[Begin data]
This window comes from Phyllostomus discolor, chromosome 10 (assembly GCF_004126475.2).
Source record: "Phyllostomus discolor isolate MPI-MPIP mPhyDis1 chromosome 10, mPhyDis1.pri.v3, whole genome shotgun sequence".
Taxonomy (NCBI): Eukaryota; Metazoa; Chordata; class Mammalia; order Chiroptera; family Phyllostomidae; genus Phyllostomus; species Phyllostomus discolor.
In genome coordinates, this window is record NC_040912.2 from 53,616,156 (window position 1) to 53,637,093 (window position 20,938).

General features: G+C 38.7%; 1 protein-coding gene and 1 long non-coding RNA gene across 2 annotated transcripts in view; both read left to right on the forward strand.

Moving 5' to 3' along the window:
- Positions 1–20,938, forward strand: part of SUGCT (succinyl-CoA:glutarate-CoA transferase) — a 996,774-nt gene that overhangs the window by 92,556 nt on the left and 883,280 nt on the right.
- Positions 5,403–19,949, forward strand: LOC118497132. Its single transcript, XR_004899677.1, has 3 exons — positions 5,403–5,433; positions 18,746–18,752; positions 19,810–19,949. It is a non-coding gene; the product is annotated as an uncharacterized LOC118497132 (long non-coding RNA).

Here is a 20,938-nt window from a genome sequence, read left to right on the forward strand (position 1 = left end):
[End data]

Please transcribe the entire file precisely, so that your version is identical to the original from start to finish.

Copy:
This window comes from Phyllostomus discolor, chromosome 10 (assembly GCF_004126475.2).
Source record: "Phyllostomus discolor isolate MPI-MPIP mPhyDis1 chromosome 10, mPhyDis1.pri.v3, whole genome shotgun sequence".
Taxonomy (NCBI): Eukaryota; Metazoa; Chordata; class Mammalia; order Chiroptera; family Phyllostomidae; genus Phyllostomus; species Phyllostomus discolor.
In genome coordinates, this window is record NC_040912.2 from 53,616,156 (window position 1) to 53,637,093 (window position 20,938).

General features: G+C 38.7%; 1 protein-coding gene and 1 long non-coding RNA gene across 2 annotated transcripts in view; both read left to right on the forward strand.

Moving 5' to 3' along the window:
- Positions 1–20,938, forward strand: part of SUGCT (succinyl-CoA:glutarate-CoA transferase) — a 996,774-nt gene that overhangs the window by 92,556 nt on the left and 883,280 nt on the right.
- Positions 5,403–19,949, forward strand: LOC118497132. Its single transcript, XR_004899677.1, has 3 exons — positions 5,403–5,433; positions 18,746–18,752; positions 19,810–19,949. It is a non-coding gene; the product is annotated as an uncharacterized LOC118497132 (long non-coding RNA).

Here is a 20,938-nt window from a genome sequence, read left to right on the forward strand (position 1 = left end):